I first heard Tines in 2016, when he was a soloist in a Los Angeles Philharmonic performance of John Adams’s oratorio “El Niño.” Tines’s stentorian delivery of the aria “Shake the Heavens,” in which the singer has to approximate the voice of God (“I will shake the heavens, and the earth, and the sea, and the dry land”), was one of those moments which anyone who attends concerts lives to witness: within thirty seconds, I knew I was in the presence of a major artist. The next year, at the San Francisco Opera, Tines took part in the première of Adams’s “Girls of the Golden West,” intoning an aria that had been written for him: a granitic setting of Frederick Douglass’s speech “What to the Slave Is the Fourth of July?”

Tines had made rapid progress for a singer in his early thirties. But he kept pressing forward, feeling the need to adopt a more conscious stance as a Black artist in a largely white environment. The time-honored ritual of code-switching came easily to him, but he lost patience with it. He told me, “I know just what to wear to signify class and status—that I’m an artist, but not too flamboyant about it, and I’m a little gay, and maybe even telegraphing a certain sexuality that’s exciting to you, but I’m not being overt about it. There are so many levels and minutiae of messaging, and at this point in my life, having been forced into so many contexts, there’s almost a certain play with it—you know? But it makes me sick, it makes me sick to my fucking stomach, that that’s what I consign myself to every time I go to an Upper East Side cocktail party.”

These were the years of Trumpism, of unashamed white-supremacist politics, of unending police brutality against Black people. Tines emerged with an astounding work titled “The Black Clown,” an adaptation of the eponymous poem by Langston Hughes, with a rollicking musical-theatre score by Michael Schachter. Tines had begun discussing the project with Schachter back in 2010, but it jelled in 2017, when Tines brought in Zack Winokur, one of the most inventive younger American opera directors. Tines refers to Winokur as his “art husband”: the two are in constant contact, turning over ideas for new projects. “What I love about Zack’s dramaturgy is that he always keeps letting the floor fall out from under you,” Tines told me. “He gets you comfy with something out of vaudeville or ‘Singin’ in the Rain,’ and then he punches you with something very dark, very raw.”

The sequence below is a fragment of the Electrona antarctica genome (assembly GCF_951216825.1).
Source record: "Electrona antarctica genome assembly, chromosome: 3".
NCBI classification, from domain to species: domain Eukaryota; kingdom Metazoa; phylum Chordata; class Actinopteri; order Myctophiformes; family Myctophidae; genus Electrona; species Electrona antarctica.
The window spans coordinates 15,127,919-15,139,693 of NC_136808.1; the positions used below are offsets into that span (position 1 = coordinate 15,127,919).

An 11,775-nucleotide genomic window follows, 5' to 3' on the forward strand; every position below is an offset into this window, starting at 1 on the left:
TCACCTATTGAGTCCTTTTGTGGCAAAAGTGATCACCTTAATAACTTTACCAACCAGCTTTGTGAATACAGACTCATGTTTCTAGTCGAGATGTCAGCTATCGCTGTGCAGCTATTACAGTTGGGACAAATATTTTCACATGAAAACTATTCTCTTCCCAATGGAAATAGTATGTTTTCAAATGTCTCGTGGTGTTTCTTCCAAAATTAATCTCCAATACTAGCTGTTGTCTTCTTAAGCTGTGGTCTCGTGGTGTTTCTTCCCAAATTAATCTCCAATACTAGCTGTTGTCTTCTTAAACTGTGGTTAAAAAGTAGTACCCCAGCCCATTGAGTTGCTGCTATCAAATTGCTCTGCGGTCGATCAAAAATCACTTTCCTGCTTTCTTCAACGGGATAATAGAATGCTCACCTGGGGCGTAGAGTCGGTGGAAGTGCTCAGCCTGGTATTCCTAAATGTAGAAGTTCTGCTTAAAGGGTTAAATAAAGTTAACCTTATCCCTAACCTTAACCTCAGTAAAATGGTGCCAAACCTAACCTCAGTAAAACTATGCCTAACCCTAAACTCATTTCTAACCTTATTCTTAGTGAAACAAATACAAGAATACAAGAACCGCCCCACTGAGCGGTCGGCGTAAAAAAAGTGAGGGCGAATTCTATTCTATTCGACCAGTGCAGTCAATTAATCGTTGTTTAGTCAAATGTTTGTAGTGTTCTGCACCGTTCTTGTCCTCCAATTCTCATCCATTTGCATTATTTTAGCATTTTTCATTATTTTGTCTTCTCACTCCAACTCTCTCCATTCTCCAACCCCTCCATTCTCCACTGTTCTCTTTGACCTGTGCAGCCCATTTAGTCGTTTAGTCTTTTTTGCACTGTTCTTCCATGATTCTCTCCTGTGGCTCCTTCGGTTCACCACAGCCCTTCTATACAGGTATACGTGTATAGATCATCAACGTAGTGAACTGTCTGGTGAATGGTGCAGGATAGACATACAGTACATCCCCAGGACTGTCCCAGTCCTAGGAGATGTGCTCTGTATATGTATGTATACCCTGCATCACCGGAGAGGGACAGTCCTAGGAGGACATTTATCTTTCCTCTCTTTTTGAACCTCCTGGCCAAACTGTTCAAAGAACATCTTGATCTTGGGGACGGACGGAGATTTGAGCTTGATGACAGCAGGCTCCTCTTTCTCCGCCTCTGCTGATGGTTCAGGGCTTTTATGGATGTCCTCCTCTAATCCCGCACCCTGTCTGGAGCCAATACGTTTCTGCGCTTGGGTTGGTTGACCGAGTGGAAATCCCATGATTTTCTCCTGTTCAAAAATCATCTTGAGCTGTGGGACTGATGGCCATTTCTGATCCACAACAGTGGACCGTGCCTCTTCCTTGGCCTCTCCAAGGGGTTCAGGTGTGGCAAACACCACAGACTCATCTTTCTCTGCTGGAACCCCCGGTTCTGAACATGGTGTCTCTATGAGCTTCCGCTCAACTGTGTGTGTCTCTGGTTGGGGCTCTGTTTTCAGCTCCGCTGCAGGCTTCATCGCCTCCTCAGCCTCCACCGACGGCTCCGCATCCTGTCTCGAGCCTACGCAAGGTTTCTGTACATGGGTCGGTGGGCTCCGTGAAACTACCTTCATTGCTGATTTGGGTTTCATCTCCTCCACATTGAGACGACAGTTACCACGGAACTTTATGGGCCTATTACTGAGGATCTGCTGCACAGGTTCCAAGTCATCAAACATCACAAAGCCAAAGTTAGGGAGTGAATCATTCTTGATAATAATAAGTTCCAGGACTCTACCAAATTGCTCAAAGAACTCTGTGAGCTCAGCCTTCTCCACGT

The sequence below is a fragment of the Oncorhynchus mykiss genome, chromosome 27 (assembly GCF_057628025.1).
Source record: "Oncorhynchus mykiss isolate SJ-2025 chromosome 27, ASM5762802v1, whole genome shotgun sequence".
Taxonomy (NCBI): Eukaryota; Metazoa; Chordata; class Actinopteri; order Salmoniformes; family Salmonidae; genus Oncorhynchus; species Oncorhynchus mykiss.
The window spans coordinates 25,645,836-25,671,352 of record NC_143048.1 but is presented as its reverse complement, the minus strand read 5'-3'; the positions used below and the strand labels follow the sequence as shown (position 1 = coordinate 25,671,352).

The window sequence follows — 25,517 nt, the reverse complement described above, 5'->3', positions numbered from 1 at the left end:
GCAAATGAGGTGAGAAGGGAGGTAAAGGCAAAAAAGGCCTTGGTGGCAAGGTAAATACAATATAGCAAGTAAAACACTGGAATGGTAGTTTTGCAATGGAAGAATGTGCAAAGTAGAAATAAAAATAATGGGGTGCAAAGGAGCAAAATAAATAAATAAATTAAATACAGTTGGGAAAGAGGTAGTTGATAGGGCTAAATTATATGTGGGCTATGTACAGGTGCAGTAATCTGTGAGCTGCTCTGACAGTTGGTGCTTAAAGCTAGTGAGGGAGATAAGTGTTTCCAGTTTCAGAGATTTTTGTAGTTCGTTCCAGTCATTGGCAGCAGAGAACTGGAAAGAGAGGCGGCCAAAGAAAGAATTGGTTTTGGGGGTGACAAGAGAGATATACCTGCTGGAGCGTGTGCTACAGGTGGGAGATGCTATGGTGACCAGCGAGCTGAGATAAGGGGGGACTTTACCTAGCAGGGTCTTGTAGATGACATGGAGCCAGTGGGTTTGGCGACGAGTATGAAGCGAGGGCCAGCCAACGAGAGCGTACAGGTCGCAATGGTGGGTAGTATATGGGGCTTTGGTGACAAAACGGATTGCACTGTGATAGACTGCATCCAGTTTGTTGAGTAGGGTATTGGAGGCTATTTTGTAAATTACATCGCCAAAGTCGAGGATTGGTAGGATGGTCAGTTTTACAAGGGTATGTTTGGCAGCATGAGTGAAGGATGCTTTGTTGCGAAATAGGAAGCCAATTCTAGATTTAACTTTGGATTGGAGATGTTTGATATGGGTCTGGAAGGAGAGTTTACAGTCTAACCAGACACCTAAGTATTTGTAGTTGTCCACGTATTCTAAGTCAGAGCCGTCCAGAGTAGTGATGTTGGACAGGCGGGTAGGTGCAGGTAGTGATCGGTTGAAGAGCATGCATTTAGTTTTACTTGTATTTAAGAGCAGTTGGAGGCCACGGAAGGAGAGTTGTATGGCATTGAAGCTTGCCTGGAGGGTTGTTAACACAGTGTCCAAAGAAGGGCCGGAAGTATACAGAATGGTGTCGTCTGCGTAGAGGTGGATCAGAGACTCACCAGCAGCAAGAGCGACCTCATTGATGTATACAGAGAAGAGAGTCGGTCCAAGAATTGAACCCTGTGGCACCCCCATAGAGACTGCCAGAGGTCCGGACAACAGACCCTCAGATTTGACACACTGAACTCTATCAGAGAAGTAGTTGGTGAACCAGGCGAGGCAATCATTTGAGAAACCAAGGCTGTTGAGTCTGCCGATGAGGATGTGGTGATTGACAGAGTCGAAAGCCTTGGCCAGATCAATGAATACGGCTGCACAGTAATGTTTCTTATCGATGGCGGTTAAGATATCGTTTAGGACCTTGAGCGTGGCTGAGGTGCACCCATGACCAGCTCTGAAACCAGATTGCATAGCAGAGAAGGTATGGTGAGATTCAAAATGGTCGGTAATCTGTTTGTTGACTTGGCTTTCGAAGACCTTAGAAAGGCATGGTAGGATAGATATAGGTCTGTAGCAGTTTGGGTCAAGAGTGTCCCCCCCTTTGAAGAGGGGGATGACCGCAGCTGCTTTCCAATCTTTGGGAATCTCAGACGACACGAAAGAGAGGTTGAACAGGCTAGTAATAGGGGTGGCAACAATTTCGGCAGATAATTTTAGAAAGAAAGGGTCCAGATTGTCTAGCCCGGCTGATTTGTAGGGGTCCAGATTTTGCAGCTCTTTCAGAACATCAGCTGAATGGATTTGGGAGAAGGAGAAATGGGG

Hughes’s poem, written in 1931, gives a mordant overview of Black American history, emphasizing the merry-making-entertainer roles to which generation after generation of Black artists has been relegated. The production, which had its première at the American Repertory Theatre, in 2018, and then travelled to the Mostly Mozart Festival, at Lincoln Center, engenders from Hughes’s verses a series of brilliant set pieces—a Harlem revue, a plantation chant, a grand second-line jazz funeral featuring the spiritual “Sometimes I Feel Like a Motherless Child”—while subtly undermining the audience’s enjoyment of the razzle-dazzle. One tour de force is built around Hughes’s sardonic evocation of the false promise of Emancipation: “Freedom! / Abe Lincoln done set me free— / One little moment / To dance with glee.” A savage farce ensues onstage. Lincoln appears on stilts; dancers representing the formerly enslaved enter with broken chains and a noose, and do a kick line.

Tines’s enactment of the Clown was, first and foremost, a stupefying technical feat. Operatically trained singers often have trouble switching into popular registers; Tines, whose voice doesn’t seem to belong to any single genre, glided with ease from spirituals to jazz and on to musical theatre, R. & B., and funk. He also held his own with the show’s fleet, furious choreography, by Chanel DaSilva. All the while, Tines offered a kind of essay on self-reflexive performance, distancing himself from the infectious swirl with an array of wry faces and ironic inflections. He often looked out at the crowd with a questioning stare, as if to ask, “Is this what you want?” His recitation of the poem’s final lines made a whiplash turn from hollering desperation to cool matter-of-factness: “I was once a black clown / But now— / I’m a man!”